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 REVIEW ARTICLE
Year : 2012  |  Volume : 49  |  Issue : 4  |  Page : 357-363

Smokeless tobacco use in Sri Lanka


1 Ministry of Healthcare and Nutrition, Sri Lanka
2 World Health Organization, Regional Office for South East Asia, New Delhi, India
3 Alcohol and Drug Information Centre, Colombo, Sri Lanka
4 World Health Organization, Colombo, Sri Lanka

Correspondence Address:
D N Sinha
World Health Organization, Regional Office for South East Asia, New Delhi
India
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Source of Support: World Health Organization., Conflict of Interest: None


DOI: 10.4103/0019-509X.107729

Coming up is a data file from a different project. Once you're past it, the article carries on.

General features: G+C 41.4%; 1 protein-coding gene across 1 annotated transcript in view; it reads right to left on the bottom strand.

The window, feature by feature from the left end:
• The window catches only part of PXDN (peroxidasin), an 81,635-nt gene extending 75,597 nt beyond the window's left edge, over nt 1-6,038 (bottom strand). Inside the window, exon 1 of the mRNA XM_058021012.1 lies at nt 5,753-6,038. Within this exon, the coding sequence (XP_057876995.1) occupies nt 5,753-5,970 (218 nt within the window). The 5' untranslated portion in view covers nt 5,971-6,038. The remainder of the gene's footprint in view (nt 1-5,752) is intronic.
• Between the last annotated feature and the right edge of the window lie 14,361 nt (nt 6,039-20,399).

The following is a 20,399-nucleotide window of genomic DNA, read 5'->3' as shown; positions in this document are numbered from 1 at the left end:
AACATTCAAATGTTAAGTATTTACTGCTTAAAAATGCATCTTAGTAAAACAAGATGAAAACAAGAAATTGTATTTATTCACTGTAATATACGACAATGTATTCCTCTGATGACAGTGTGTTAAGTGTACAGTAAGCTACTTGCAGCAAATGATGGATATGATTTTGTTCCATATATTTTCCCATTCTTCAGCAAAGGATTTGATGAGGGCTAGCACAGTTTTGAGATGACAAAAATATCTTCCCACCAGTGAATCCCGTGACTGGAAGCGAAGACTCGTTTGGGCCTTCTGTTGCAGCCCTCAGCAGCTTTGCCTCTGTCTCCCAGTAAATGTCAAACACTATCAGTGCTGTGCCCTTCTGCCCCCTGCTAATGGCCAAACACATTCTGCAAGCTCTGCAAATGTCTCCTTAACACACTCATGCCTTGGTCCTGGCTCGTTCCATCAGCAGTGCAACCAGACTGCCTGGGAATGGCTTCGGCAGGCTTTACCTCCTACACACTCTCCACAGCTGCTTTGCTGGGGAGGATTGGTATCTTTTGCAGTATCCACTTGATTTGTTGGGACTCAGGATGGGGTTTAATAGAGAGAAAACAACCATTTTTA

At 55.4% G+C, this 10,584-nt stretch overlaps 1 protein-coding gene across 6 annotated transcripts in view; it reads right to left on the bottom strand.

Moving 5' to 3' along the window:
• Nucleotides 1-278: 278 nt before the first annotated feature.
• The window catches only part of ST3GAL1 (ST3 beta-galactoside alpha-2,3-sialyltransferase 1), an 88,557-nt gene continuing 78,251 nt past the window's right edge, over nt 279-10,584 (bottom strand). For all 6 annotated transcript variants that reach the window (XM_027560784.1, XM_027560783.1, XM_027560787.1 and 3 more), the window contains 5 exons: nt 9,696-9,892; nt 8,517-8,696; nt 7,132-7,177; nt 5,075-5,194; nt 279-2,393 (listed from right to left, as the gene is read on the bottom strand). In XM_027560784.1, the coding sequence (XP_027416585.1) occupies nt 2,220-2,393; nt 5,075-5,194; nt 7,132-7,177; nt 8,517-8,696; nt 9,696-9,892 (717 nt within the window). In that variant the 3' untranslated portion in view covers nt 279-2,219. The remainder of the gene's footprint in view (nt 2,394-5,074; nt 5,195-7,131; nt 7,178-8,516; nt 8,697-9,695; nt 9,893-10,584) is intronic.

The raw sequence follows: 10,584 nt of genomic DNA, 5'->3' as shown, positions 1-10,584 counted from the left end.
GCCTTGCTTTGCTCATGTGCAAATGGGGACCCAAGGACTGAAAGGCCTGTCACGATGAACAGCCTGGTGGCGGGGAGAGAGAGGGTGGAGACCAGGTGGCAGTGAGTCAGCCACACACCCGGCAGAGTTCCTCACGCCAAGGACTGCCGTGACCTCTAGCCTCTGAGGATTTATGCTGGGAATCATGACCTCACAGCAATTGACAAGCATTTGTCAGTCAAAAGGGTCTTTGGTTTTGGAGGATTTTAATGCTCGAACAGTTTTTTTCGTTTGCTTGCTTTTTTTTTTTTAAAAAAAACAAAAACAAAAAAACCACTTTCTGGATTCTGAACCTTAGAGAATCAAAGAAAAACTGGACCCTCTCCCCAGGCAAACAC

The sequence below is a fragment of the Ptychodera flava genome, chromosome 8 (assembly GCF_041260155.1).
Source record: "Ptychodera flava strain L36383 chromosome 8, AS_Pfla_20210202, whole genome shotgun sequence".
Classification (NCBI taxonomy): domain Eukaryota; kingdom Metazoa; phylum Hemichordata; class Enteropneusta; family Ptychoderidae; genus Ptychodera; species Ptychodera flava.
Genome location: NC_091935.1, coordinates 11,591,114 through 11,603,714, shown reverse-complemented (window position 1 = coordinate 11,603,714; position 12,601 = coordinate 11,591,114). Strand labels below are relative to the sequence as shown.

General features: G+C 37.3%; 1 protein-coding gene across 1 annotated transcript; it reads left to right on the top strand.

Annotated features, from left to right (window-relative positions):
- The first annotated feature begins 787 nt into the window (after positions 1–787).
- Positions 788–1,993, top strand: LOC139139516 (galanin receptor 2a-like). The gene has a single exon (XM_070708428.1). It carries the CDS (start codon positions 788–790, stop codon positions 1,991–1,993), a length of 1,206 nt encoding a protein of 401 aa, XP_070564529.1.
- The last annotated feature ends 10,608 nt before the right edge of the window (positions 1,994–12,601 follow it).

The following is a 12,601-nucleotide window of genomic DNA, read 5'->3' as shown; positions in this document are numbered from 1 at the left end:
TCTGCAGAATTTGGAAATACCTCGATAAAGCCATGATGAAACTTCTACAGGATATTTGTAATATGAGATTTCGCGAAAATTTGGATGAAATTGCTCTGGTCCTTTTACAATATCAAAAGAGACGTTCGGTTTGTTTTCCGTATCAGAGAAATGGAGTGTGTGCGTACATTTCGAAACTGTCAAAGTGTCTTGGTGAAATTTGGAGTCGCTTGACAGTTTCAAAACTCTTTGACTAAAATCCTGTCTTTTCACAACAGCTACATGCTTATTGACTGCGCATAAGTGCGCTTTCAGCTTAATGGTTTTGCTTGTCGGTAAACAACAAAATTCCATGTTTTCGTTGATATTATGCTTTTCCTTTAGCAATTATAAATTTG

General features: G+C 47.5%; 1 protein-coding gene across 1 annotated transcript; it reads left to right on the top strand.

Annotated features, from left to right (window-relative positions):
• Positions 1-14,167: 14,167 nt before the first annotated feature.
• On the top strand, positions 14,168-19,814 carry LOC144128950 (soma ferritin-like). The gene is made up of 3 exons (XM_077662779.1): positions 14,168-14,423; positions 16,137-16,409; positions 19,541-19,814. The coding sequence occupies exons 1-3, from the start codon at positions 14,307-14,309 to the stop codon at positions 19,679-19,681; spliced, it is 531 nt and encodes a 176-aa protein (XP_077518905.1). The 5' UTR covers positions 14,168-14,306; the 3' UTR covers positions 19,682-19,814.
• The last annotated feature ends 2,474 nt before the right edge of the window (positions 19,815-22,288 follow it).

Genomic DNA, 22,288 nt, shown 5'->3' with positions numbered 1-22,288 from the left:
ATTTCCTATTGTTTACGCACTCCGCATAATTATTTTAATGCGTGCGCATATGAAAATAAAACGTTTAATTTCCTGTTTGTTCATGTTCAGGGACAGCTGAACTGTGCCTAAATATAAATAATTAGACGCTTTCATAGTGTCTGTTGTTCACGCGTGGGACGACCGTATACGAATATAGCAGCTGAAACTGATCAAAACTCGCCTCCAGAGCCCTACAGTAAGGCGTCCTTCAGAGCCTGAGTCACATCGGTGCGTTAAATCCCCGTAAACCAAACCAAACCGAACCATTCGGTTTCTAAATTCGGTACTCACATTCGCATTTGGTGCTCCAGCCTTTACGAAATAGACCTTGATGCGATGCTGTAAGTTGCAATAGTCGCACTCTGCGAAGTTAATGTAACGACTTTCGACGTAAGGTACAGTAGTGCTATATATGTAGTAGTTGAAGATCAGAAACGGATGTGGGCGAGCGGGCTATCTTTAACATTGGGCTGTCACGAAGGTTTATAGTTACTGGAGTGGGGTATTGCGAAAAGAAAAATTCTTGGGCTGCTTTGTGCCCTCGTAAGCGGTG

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To comprehensively review the issues of smokeless tobacco use in Sri Lanka . This review paper is based on a variety of sources including Medline, WHO documents, Ministry of Health and Nutrition, Colombo and from other sources. Results: The prevalence of smokeless tobacco (SLT) use in Sri Lanka has been reported high, especially among rural and disadvantaged groups. Different smokeless tobacco products were not only widely available but also very affordable. An increasing popularity of SLT use among the youth and adolescents is a cause for concern in Sri Lanka. There were evidences of diverse benign, premalignant, and malignant oral diseases due to smokeless tobacco use in the country. The level of awareness about health risks related to the consumption of smokeless tobacco products was low, particularly among the people with low socio-economic status. In Sri Lanka various forms of smokeless tobacco products, some of them imported, are used. At the national level, 15.8% used smokeless tobacco products and its use is three-fold higher among men compared to women. Betel quid is by far the traditional form in which tobacco is a general component. Other manufactured tobacco products include pan parag/pan masala, Mawa, Red tooth powder, Khaini, tobacco powder, and Zarda. Some 8.6% of the youth are current users of smokeless tobacco. There are studies demonstrating the harmful effects of smokeless tobacco use, especially on the oral mucosa, however, the level of awareness of this aspect is low. The highest mean expenditure on betel quid alone in rural areas for those earning Rs. 5,000/month was Rs. 952. The core issue is the easy availability of these products. To combat the smokeless tobacco problem, public health programs need to be intensified and targeted to vulnerable younger age groups. Another vital approach should be to levy higher taxation.






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